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A Human Cadaver Fascial Compartment Pressure Measurement Model

Journal of Emergency Medicine
DOI: 10.1016/j.jemermed.2013.05.008
  • Education
  • Compartment Syndrome
  • Fascial Compartment Pressure Measurement
  • Human Cadaver
  • Procedural Training
  • Design
  • Education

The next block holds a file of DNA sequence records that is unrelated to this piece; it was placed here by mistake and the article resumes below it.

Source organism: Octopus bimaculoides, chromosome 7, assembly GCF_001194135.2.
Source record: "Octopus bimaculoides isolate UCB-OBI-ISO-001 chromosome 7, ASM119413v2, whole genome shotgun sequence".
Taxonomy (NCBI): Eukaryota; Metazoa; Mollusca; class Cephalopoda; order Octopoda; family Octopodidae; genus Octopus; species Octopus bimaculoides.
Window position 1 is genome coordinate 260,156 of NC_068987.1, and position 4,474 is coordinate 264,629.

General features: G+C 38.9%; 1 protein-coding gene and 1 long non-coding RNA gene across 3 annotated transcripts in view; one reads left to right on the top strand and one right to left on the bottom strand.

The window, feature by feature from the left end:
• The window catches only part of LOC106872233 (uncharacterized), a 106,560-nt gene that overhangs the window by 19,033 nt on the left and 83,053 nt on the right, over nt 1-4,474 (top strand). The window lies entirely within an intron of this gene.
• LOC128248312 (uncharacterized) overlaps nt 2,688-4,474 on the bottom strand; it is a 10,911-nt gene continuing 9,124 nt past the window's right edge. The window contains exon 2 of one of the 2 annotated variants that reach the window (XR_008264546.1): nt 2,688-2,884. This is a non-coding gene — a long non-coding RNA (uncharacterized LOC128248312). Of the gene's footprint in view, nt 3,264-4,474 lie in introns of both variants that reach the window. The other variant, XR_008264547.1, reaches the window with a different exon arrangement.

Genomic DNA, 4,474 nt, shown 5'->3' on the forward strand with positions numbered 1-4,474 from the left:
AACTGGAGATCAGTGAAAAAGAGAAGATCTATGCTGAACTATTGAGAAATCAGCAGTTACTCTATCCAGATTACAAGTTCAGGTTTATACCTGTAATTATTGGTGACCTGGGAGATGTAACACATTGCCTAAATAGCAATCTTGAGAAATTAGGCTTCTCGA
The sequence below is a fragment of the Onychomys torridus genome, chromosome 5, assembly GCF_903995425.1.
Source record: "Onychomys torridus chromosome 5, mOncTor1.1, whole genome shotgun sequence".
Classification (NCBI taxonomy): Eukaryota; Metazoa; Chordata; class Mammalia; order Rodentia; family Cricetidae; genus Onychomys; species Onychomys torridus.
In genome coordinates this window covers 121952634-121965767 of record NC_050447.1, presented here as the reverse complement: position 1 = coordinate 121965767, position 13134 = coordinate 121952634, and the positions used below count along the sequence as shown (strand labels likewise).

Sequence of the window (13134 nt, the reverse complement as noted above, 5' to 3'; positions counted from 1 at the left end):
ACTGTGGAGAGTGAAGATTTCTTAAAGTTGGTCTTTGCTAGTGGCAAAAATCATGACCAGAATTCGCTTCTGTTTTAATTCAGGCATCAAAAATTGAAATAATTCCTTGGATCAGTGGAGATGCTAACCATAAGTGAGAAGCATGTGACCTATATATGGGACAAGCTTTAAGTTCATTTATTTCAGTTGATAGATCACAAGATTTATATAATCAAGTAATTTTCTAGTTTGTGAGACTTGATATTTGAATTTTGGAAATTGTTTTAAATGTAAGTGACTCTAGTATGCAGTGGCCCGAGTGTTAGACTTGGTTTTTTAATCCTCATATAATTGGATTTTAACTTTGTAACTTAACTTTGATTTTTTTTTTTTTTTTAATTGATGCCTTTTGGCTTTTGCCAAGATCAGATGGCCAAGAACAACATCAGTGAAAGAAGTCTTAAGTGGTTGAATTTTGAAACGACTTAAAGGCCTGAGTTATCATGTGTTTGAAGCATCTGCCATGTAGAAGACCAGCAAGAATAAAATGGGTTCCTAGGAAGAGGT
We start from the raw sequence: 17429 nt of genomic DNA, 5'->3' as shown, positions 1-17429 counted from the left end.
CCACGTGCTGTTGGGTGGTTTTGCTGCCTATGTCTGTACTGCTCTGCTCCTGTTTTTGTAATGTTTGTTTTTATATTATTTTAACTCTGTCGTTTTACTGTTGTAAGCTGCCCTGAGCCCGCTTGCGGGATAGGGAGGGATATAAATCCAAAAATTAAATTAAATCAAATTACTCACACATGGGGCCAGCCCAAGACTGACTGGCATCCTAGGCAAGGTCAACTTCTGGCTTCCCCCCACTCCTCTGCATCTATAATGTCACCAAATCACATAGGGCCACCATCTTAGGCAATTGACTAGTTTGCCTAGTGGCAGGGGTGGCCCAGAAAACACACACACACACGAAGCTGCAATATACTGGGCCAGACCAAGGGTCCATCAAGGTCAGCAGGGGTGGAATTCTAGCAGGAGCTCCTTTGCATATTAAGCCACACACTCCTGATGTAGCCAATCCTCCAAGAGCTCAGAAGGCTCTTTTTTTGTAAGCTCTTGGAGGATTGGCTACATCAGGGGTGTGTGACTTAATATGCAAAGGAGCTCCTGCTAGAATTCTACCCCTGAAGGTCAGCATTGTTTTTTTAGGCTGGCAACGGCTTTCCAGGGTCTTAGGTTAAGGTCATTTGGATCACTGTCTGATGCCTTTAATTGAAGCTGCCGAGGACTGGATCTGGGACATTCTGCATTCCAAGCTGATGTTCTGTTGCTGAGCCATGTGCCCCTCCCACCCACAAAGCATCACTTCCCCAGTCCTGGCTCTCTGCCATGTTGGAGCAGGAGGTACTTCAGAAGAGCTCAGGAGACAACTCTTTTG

Abstract Background Fresh human cadavers provide an effective model for procedural training. Currently, there are no realistic models to teach fascial compartment pressure measurement. Objectives We created a human cadaver fascial compartment pressure measurement model and studied its feasibility with a pre-post design. Methods Three faculty members, following instructions from a common procedure textbook, used a standard handheld intra-compartment pressure monitor (Stryker®, Kalamazoo, MI) to measure baseline pressures (“unembalmed”) in the anterior, lateral, deep posterior, and superficial posterior compartments of the lower legs of a fresh human cadaver. The right femoral artery was then identified by superficial dissection, cannulated distally towards the lower leg, and connected to a standard embalming machine. After a 5-min infusion, the same three faculty members re-measured pressures (“embalmed”) of the same compartments on the cannulated right leg. Unembalmed and embalmed readings for each compartment, and baseline readings for each leg, were compared using a two-sided paired t-test. Results The mean baseline compartment pressures did not differ between the right and left legs. Using the embalming machine, compartment pressure readings increased significantly over baseline for three of four fascial compartments; all in mm Hg (±SD): anterior from 40 (±9) to 143 (±44) (p = 0.08); lateral from 22 (±2.5) to 160 (±4.3) (p < 0.01); deep posterior from 34 (±7.9) to 161 (±15) (p < 0.01); superficial posterior from 33 (±0) to 140 (±13) (p < 0.01). Conclusion We created a novel and measurable fascial compartment pressure measurement model in a fresh human cadaver using a standard embalming machine. Set-up is minimal and the model can be incorporated into teaching curricula.

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